Throwing Injuries in Youth Baseball Players: Can a Prevention Program Help

Sakata J, Nakamura E, Suzuki T, Suzukawa M, Akeda M, Yamazaki T, Ellenbecker T, Hirose N. Am J Sports Med. 2019 [Epub ahead of print]

Take-Home Message

Youth baseball players who participated in a weekly 10-minute prevention program experienced fewer shoulder or elbow injuries and improved performance compared to those that performed traditional warm-ups.


Shoulder and elbow injuries are common in youth baseball athletes. These injuries can lead to structural changes at those joints or invasive surgical repairs. Therefore, there is an urgent need for prevention programs to reduce the risk of throwing-related injuries. The authors of this randomized controlled trial investigated the effects of a 52-week exercise program performed at least once per week during a warm-up on new injuries among 237 youth (9-11 years of age) baseball players. The authors randomized 16 teams into two groups. The first group performed the modified Yokohama Baseball-9 (prevention program; 5 stretches, 2 dynamic mobility exercises, 2 balance training programs; 117 players) for 10 minutes during warmup. The control group performed their usual stretching and training program (120 players). The prevention program aimed to improve risk factors for throwing injuries: limited range of motion for elbow extension, posterior shoulder tightness, decreased shoulder and hip rotation, rotator cuff weakness, scapular dysfunction, rounded posture, and poor single-leg balance. Two physical therapists trained the athletes and coaches to perform the program. The teams performed the prevention program at least one time per week. The authors visited the teams every 16 weeks for clinical (pain, morphological change) and performance evaluations (pitching speed, range of motion, dynamic balance). Shoulder and elbow injuries were defined as pain that lasted >2 weeks, inability to play in a game or practice, pain with throwing, or abnormal findings on clinical assessment or ultrasonography.

Only 8 players were lost to follow-up in the intervention group, and 10 were lost to follow-up in the control group because they retired from baseball or moved away from the league. There was good compliance with 73% of the players in the intervention group completing the prevention program at least once per week (typically ~1.6 times/week). There were no differences in the number of pitchers in each group, but the authors failed to control for the number of pitches thrown. Over the 52-weeks, 24 players (22%; 1.7 per 1000 athletic exposures) in the intervention group reported a shoulder or elbow injury of the throwing arm. In comparison, 42 players in the control group (38%; 3.1 per 1000 athletic exposures) reported a shoulder or elbow injury of the throwing arm. The players that performed the prevention program also had more improved ball speed (~6.4km/h versus ~4.1km/h), range of motion (shoulder horizontal adduction and hip internal rotation), and improved posture compared the control group.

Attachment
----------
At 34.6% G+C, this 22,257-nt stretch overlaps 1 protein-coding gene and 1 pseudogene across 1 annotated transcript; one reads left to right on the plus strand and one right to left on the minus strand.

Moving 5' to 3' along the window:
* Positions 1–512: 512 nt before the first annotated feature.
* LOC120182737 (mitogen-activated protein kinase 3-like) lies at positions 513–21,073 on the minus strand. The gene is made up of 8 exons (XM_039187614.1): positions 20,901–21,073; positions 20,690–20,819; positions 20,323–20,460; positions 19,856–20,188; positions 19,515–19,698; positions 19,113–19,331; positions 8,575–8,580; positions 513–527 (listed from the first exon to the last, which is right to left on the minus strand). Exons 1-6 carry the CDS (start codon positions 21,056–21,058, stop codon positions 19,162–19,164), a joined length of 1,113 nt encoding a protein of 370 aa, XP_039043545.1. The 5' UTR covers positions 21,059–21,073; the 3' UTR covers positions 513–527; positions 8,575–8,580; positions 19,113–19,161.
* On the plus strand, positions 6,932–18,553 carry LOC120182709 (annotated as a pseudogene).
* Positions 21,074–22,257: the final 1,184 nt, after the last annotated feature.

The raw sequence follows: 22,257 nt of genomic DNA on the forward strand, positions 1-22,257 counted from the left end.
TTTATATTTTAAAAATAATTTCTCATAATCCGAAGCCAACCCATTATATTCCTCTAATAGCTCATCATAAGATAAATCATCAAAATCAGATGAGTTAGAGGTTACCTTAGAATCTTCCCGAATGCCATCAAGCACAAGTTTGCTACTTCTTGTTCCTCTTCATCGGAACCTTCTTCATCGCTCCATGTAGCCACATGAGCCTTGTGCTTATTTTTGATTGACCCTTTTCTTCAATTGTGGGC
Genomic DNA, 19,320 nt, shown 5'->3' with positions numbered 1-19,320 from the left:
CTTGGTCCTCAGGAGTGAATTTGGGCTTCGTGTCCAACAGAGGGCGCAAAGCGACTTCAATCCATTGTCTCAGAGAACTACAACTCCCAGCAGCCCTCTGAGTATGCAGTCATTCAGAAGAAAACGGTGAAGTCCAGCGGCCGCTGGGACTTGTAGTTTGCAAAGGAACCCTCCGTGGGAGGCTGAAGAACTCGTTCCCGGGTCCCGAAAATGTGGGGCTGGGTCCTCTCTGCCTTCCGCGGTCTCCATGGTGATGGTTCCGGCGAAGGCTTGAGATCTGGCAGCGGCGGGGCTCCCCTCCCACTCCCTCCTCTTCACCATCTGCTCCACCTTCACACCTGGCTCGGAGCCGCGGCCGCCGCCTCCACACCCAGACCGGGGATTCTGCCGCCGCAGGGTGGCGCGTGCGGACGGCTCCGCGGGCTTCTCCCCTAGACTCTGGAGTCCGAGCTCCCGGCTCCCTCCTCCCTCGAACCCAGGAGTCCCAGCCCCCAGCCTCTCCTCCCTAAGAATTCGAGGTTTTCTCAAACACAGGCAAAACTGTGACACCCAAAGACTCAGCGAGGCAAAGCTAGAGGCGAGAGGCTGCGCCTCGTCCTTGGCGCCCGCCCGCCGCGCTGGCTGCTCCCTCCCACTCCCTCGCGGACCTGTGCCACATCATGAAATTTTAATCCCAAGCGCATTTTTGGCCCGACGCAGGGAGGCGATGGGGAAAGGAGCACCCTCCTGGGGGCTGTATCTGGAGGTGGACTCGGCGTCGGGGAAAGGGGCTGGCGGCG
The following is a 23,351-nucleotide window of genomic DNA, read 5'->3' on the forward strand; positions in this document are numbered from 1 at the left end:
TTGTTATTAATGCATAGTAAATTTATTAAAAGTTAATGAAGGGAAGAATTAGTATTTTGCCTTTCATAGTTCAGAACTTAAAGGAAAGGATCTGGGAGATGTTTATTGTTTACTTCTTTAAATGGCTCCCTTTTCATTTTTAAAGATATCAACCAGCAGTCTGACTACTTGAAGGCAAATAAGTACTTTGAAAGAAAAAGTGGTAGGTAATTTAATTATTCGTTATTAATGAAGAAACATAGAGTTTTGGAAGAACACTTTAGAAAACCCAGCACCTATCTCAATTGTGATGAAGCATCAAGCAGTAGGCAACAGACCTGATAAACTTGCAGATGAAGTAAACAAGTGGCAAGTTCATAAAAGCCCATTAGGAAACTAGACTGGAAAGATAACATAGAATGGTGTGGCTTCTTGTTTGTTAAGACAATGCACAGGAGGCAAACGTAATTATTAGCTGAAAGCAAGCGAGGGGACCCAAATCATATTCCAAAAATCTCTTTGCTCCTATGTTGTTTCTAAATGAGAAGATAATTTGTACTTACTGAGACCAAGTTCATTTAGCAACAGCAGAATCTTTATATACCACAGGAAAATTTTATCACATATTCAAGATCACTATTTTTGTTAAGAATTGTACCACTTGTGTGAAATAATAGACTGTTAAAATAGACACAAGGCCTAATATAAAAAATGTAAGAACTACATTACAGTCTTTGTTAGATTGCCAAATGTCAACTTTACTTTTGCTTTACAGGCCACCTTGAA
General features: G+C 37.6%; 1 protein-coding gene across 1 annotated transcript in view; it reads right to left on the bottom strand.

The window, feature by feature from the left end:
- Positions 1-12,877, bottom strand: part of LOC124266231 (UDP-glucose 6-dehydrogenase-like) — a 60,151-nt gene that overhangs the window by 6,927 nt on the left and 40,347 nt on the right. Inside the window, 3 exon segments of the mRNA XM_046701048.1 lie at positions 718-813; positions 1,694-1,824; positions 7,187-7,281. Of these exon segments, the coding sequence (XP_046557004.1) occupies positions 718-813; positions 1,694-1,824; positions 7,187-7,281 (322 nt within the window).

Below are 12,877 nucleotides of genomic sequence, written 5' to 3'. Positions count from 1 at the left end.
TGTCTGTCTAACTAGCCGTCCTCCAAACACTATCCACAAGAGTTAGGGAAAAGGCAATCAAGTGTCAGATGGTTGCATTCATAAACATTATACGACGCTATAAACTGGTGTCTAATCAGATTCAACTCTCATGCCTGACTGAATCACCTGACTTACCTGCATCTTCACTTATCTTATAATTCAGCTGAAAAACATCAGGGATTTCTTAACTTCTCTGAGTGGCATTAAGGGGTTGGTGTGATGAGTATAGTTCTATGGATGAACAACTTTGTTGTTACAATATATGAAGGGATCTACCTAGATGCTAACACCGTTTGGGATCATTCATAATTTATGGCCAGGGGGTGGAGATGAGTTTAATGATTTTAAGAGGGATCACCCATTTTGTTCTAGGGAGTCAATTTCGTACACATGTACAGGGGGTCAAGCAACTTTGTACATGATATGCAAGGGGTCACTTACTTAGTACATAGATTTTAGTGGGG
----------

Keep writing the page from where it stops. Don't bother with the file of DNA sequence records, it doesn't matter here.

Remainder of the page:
The authors of this study found that a 10-minute throwing injury prevention program reduced throwing injuries and improved functional outcomes in youth baseball athletes. The risk of these injuries was almost 50% lower in the intervention group compared with the control group. This decrease in injuries is similar to what we observe with lower extremity injury prevention programs. Unlike those programs, the drop out was low and compliance was high, which suggests that this upper extremity program is easy to implement and maintain over a long time.  It is also motivating for coaches and athletes to use this short program because it improved ball speed velocity and shoulder range of motion. Medical professionals should be aware of injury prevention programs for each sport and educate coaches, athletes, and parents about these programs. It is time that we step up and begin implementing these types of programs that are among the most effective prevention strategies available to the sports medicine community.

Questions for Discussion

Does this prevention program look feasible for your athletes? How can we increase buy-in from coaches and players to utilize the warmup more effectively to reduce injuries and improve performance?

Written by: Jane McDevitt
Reviewed by: Jeffrey Driban

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